Book Review: Girl Most Likely by Max Allan Collins
By Gabino IglesiasApril 15, 2019
Girl Most Likely from New York Times bestselling and award-winning crime master Max Allan Collins follows Krista Larson, 28-year-old police chief of a small midwest town. Krista braces for more excitement than usual when the town hosts the high school reunion, which is followed up by a triple murder investigation.
Max Allan Collins’ new novel, Girl Most Likely, which kicks off the two-book series that will feature chief of police Krista Larson, is one of those straightforward, entertaining crime narratives that serves as a reminder of how much fun crime fiction can be when it comes from capable authors. While it doesn’t bring anything new to the table, the novel is a smart exploration of small-town American psychogeography and is one of the first books in the genre to tackle the #MeToo movement directly while paying attention at the lingering impact of trauma as well as repercussions.
Krista Larson is only 28 years old, and that makes her the youngest female police chief in the country. She lives and works in Galena, Illinois, a gorgeous small town known for bringing in tourists. Her career is impressive, and she learned what she knows from her father, Keith, a decorated former detective who worked in the next town, Dubuque. Krista’s ten-year high school reunion is coming up and with her entire class staying for free at a beautiful lakefront lodge owned by one of her classmates; the days ahead look pleasant. However, digging into the past is always tricky and soon old grudges, unfinished drama, and resentments start to flare. At the center of most of this drama is Astrid Lund, a tall, gorgeous, and successful TV host who had a knack for stealing any man she wanted back in high school. The one truly dark spot in the reunion is the murder of a former classmate in Florida a few months before the reunion. Unfortunately, that will change violently the day after the reunion. Someone brutally murders Astrid on her bed. The murder sends Krista, with the help of her father, on an investigation that will go much deeper than she imagined. Are the killings related? Was it the same killer? Is there a connection between past sexual abuse, the bloody killing that happened in Florida, Astrid, and Chicago’s organized crime? Krista needs to find answers soon, and her role in the process will grow in ways no one could have expected.
Collins is a talented storyteller and his clean, straightforward style shines in this novel. There are many characters and back stories, all of which collide in one way or another, but the author is always in control and there’s nothing complicated bogging down the narrative. He also manages to keep the suspense strong throughout right up until the end of the novel, which is something rare in contemporary whodunits. Furthermore, instead of keeping the same style throughout, he switches to second person a few times when the killer is in action. These chapters keep the story fresh and add a creepy, bloody element that balances out with the dialogue-heavy portions of the book:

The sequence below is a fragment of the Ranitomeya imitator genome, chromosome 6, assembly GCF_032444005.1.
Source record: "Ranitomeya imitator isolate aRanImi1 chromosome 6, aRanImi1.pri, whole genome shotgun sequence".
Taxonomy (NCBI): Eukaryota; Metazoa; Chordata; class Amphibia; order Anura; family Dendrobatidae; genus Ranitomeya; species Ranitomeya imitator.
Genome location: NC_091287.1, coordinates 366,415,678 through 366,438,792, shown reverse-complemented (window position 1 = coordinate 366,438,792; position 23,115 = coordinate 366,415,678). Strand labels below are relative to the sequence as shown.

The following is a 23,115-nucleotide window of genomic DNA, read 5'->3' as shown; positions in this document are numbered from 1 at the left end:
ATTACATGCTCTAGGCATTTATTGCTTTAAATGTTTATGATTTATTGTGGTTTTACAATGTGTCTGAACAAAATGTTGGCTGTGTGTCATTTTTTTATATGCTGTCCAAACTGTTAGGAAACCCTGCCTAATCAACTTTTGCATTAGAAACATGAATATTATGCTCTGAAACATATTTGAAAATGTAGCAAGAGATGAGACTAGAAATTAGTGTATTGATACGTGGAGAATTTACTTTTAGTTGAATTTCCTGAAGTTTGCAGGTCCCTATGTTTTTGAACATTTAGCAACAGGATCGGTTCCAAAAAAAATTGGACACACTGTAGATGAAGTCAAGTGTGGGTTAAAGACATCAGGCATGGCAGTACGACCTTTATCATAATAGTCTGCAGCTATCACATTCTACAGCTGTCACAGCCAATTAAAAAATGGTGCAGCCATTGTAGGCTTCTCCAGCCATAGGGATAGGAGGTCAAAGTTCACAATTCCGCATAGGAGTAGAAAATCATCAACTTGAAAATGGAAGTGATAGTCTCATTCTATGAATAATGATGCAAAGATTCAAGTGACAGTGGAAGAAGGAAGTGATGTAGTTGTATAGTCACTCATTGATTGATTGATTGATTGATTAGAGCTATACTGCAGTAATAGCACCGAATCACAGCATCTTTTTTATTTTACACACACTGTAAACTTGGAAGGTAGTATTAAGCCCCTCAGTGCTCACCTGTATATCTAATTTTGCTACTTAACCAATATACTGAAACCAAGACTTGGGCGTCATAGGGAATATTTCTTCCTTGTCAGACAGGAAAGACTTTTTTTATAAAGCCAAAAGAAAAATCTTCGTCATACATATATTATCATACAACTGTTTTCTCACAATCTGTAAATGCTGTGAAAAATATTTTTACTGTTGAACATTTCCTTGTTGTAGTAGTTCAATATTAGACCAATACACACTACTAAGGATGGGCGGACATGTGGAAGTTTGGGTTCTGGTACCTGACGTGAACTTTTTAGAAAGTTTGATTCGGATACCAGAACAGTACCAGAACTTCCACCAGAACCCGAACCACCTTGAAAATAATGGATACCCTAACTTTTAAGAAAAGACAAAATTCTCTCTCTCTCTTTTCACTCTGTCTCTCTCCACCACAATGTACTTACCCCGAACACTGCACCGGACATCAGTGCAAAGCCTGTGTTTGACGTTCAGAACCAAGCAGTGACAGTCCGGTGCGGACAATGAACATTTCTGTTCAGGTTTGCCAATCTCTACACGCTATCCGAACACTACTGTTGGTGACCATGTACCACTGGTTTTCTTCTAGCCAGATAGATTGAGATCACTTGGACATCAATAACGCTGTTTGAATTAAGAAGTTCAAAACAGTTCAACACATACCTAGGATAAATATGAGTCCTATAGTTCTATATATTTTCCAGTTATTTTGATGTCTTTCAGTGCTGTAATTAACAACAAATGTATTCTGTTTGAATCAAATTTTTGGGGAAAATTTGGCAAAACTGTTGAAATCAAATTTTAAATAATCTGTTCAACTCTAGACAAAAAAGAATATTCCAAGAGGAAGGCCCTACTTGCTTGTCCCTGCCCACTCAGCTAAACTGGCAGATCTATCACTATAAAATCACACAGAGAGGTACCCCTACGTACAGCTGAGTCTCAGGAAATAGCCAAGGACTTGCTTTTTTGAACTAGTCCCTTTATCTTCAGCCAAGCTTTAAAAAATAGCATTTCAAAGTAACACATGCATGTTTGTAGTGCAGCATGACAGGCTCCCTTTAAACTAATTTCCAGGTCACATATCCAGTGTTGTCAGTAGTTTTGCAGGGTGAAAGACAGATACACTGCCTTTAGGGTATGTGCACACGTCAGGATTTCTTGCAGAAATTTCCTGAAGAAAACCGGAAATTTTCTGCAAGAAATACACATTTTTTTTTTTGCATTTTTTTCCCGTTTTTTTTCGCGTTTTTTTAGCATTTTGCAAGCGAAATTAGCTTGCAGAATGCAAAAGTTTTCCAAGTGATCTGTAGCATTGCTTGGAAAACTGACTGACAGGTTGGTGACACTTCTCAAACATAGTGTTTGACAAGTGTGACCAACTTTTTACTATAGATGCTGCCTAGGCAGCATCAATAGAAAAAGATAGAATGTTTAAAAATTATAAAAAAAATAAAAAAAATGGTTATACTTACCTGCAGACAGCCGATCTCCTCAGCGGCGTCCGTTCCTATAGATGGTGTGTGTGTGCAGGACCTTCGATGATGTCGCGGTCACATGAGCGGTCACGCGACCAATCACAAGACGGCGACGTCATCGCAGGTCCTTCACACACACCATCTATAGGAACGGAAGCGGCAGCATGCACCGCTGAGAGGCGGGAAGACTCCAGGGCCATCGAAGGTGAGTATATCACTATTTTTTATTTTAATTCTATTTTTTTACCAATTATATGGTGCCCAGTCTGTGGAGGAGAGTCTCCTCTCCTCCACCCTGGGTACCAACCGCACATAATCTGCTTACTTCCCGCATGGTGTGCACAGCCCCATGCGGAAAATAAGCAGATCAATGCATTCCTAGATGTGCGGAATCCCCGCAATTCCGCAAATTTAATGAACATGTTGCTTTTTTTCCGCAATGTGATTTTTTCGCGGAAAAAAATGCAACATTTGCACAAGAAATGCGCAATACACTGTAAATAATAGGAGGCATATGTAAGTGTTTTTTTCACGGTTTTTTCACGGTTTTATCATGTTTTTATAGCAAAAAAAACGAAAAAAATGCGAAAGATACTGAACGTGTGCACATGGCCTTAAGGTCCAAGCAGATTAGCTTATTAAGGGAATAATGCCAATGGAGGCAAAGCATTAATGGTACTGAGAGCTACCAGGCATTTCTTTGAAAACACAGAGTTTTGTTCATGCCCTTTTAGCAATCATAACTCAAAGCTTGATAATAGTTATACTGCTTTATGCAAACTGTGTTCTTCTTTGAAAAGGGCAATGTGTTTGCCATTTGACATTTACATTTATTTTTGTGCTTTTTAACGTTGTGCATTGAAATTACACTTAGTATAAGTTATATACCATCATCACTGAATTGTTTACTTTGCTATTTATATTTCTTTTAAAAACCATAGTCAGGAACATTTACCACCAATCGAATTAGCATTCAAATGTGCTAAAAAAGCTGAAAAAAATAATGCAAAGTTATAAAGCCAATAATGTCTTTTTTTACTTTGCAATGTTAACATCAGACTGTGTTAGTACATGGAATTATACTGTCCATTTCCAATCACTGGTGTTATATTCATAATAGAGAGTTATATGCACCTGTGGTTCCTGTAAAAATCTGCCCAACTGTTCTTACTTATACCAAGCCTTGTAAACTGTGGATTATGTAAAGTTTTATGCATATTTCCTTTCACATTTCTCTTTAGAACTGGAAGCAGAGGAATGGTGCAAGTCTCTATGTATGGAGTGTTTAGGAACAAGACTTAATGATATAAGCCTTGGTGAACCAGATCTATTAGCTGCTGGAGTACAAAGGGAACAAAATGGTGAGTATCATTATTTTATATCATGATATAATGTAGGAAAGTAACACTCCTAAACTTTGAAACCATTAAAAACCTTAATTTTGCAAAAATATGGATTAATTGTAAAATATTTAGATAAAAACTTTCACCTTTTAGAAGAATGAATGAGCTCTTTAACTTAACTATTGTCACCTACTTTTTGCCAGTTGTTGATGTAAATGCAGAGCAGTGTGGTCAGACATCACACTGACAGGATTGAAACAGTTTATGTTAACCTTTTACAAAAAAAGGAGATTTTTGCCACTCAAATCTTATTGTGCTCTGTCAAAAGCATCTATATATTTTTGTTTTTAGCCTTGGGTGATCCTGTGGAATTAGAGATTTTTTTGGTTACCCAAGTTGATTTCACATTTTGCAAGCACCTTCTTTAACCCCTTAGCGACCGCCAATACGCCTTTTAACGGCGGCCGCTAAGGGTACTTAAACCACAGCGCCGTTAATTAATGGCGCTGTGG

That’s all right with you. You loved this girl once. Maybe you still love her, a little bit. You don’t want her to suffer. You’re pretty sure she doesn’t wake, although her body jerks and kind of convulses when you bring the butcher knife down again and again into her chest.
Their father-daughter relationship is complicated, and that is exacerbated by the fact that Krista is following in her father’s footsteps in law enforcement in a small town.
One thing Collins has a strong handle on is character development. This book introduces readers to Krista Larson, and it does so in commanding fashion. She is multilayered and nuanced. So is her father. The recent loss of her mother/wife brings them together in a special way, but it also puts a painful, negative touch in everything they face together. Their father-daughter relationship is complicated, and that is exacerbated by the fact that Krista is following in her father’s footsteps in law enforcement in a small town. Yes, she is the chief, but has to fight to be seen as so because some older members of the community still see her as a little girl.
While most of the novel moves forward at a nice pace, there are spots where it dips into something not as enjoyable. Collins is obsessed with clothing and describes in minute detail what characters are wearing at all times. This is not a problem at the beginning of the book, but as the narrative progresses, it becomes obvious that the descriptions don’t save a purpose. In fact, when it happens with characters that don’t play a crucial role or only appear once, it becomes bad enough to question the editing process. Here’s an early example:
English teacher Ken Stock, a more quiet kind of handsome but always somewhat dashing, wore a blue blazer with a red pocket square and a white shirt with no tie, while his wife Mary—an art teacher, with short golden-brown hair, brown eyes, and an almost under-control weight problem—wore a navy dress with a turquoise Native American necklace.
The ending of Girl Most Likely comes at readers quickly and with a healthy dose of blood. It mirrors the rest of the narrative perfectly: fast-paced, clear, and with a touch of violence. It also makes readers wonder about comes next while also being a complete, satisfying read. These two things add up to one mission accomplished: making readers put Larson on their radars as they wait for the next book in the series.